Physical natural gas for Wednesday delivery ratcheted higher in Tuesday’s trading as traders braced for the warmest temperatures of the summer so far. Healthy gains in the Northeast, Texas, Louisiana and the Midcontinent were easily able to offset weakness in California and the Marcellus, and the NGI National Spot Gas Average added a dime to $2.93.

Longer term weather forecasts kept feeding the futures bulls, and at the close August had added 6.8 cents to $3.088 and September had risen 6.6 cents to $3.073. August crude oil continued its winning ways, rising six of the last seven sessions and gaining 38 cents to $46.40/bbl.

Near-term heat is expected to give the market a boost. “Temperatures east of the Mississippi River are going to take a material turn higher this week,” said EnergyGPS in a morning note to clients. “Thursday through Saturday’s forecast is showing the day-time highs stretch into the mid to high 90s, which will put this as the hottest days of the summer thus far. Compounding the heat will be high humidity making the indexes near triple digits.”

Gas at the Algonquin Citygate jumped 64 cents to $3.53 and packages bound for New York City on Transco Zone 6 tacked on 29 cents to $3.15. Deliveries to Tetco M-3 rose 1 cent to $2.38.

Market centers in the nation’s heartland also posted strong gains. Gas at the Chicago Citygate rose a dime to $3.00 and deliveries to the Henry Hub rose 7 cents to $3.09. Gas priced at the NGPL Midcontinent Pool added 7 cents to $2.83 and gas on El Paso Permian was quoted 9 cents higher at $2.74.

Out west weak California pricing tempered the day’s trading, with SoCal Citygate changing hands at $3.19, down 4 cents. Kern Receipts were seen at $2.76 and Kern Delivery was flat at $2.89. Gas at Malin rose 7 cents to $2.81.

Marcellus basis continued to weaken as the industry’s marquee construction project, the Rover Pipeline being constructed by Energy Transfer Partners, continued to have its difficulties.

The company has admitted that the initial start-up could be delayed, but for now the consensus is that the final Phase 2 calling for deliveries out of the Marcellus to Midwest, Gulf, and Canadian points is on track.

ETP/Rover spokeswoman Alexis Daniel told NGI that “as a result of our continued efforts to work with” the Federal Energy Regulatory Commission and the Ohio Environmental Protection Agency, “we are anticipating that the Phase 1 section has the potential for an in-service date of late summer of 2017. At this time we do not anticipate any delays to the November 2017 in-service date on Phase 2.”

“Our take and I think that of the market’s is that even if Phase 1 does come online, there are enough issues with the laterals, drilling restrictions, regulations and their own situation, that there will not be a material increase in production,” said Stefan Baden, associate with EnergyGPS, a Portland, OR-based energy and consulting firm.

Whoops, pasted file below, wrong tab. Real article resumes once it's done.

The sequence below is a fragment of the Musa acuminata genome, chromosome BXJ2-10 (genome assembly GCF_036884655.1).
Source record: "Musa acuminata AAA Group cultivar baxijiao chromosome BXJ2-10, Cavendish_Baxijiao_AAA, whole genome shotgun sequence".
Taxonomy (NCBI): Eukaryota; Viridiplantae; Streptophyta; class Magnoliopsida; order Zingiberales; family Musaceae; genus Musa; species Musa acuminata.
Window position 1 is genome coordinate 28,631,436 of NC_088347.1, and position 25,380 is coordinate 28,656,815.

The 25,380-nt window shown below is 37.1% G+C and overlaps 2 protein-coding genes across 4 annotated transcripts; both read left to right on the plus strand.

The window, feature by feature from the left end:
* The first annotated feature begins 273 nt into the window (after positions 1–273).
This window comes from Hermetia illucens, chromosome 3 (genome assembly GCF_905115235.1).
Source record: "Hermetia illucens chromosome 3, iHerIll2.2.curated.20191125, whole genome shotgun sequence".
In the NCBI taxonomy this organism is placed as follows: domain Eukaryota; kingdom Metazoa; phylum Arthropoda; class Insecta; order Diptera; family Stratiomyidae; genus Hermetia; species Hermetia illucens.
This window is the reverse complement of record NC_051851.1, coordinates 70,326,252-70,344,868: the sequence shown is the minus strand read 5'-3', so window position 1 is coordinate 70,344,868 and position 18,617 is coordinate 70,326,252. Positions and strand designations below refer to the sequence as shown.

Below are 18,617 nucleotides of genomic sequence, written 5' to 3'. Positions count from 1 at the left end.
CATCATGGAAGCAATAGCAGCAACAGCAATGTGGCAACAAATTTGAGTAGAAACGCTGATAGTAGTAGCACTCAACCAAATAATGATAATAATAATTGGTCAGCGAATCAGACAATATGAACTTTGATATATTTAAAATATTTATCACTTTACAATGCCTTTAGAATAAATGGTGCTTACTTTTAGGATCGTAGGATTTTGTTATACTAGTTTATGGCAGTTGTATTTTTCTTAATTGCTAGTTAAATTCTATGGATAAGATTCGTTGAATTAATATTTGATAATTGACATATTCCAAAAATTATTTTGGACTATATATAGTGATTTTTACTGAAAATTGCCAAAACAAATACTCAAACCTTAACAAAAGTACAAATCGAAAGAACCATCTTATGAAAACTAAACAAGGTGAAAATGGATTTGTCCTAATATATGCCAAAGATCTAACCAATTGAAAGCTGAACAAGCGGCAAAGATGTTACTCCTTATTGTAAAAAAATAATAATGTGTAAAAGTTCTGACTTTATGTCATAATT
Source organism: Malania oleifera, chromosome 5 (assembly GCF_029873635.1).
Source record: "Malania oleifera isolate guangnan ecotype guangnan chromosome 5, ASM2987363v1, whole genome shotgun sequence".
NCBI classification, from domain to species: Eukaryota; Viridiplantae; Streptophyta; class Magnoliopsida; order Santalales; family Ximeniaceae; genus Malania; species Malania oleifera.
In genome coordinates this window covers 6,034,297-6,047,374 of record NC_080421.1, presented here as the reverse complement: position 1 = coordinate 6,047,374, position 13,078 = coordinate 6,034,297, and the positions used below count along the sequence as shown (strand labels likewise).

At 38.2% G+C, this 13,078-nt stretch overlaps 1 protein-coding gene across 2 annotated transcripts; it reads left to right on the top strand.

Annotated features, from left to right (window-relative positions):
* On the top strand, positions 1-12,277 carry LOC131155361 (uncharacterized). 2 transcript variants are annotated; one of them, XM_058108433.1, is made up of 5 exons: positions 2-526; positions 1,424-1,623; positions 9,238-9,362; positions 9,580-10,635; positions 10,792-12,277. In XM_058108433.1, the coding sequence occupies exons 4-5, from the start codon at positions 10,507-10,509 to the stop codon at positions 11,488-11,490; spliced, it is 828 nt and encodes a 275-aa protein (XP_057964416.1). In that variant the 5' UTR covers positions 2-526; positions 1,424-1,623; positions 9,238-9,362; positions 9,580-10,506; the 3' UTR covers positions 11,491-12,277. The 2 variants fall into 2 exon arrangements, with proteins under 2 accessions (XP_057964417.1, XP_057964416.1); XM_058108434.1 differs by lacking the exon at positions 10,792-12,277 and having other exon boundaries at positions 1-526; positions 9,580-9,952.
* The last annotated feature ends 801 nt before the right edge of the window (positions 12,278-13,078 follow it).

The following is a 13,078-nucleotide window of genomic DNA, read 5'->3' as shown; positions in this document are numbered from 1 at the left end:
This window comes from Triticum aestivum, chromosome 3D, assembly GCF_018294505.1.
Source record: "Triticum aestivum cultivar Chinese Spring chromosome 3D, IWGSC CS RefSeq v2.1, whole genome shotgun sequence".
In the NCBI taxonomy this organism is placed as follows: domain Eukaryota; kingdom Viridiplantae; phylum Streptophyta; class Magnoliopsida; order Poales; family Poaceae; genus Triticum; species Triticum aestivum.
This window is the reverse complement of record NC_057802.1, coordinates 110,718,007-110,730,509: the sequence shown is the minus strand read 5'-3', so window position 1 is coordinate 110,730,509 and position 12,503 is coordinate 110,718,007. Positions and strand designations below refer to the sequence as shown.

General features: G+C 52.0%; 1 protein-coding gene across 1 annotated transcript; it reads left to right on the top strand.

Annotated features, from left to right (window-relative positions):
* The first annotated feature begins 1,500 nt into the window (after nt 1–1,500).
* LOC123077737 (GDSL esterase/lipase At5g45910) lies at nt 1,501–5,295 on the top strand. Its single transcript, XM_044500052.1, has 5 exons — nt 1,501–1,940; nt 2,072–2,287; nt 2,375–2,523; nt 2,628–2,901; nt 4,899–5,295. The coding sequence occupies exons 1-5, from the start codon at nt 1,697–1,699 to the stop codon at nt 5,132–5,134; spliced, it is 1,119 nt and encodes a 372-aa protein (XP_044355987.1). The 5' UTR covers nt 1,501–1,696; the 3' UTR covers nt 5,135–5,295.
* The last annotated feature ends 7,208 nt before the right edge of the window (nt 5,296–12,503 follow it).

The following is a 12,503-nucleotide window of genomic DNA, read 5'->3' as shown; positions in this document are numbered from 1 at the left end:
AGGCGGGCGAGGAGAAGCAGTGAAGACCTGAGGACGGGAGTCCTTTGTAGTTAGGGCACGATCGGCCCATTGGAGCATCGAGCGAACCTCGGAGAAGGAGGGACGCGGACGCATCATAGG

“We do expect the full Phase 2 to come online as planned, so if something were to delay that, that would make things worse.”

Gas at the Henry Hub added over a nickel, but deliveries to Marcellus points such as Dominion South dropped 2 cents to $2.27, gas on Transco Leidy rose a cent to $2.30, and Tennessee Zone 4 Marcellus added 3 cents to $2.24.

August natural gas opened 6 cents higher Tuesday morning at $3.08 and managed to hold on to the gains as the warmest temperatures of the season were expected to roll through the market.

Longer term weather models overnight, however, turned slightly cooler. “[Tuesday’s] six- to 10-day period forecast is generally cooler than yesterday’s forecast, except across the southwestern US,” said forecaster WSI Corp. in its morning report to clients. Continental United States population-weighted cooling degree days “are down 2.3 to 59.2 for the period, which are 3.8 above average.

“Forecast confidence is average. Medium range models are in reasonably good agreement with the progression of the large scale pattern. There are some technical differences and inherent uncertainty with increasing rain chances over the eastern and southern U.S.”

Near-term heat is good enough for traders. “Although extreme heat across key consuming regions of the U.S. remains elusive, coverage of warm temps and extension into next month has put the money managers back on the defensive,” said Jim Ritterbusch of Ritterbusch and Associates in a morning report to clients. “With the warm temps now stretched, the dynamic of storage surplus contraction could remain as a significant supportive influence for a couple more trading sessions.

“However, we feel that Thursday’s EIA [Energy Information Administration] storage report will offer a bearish figure that could potentially push nearby futures back to below the $3.00 level. Our expected injection will likely prove significantly larger than most street ideas as we anticipate that the prior week’s much smaller than normal build will see some upward adjustment. With this in mind, we will look for additional gains to the 3.12 area prior to the issuance of the EIA report as an opportunity to accept profits and stand aside.”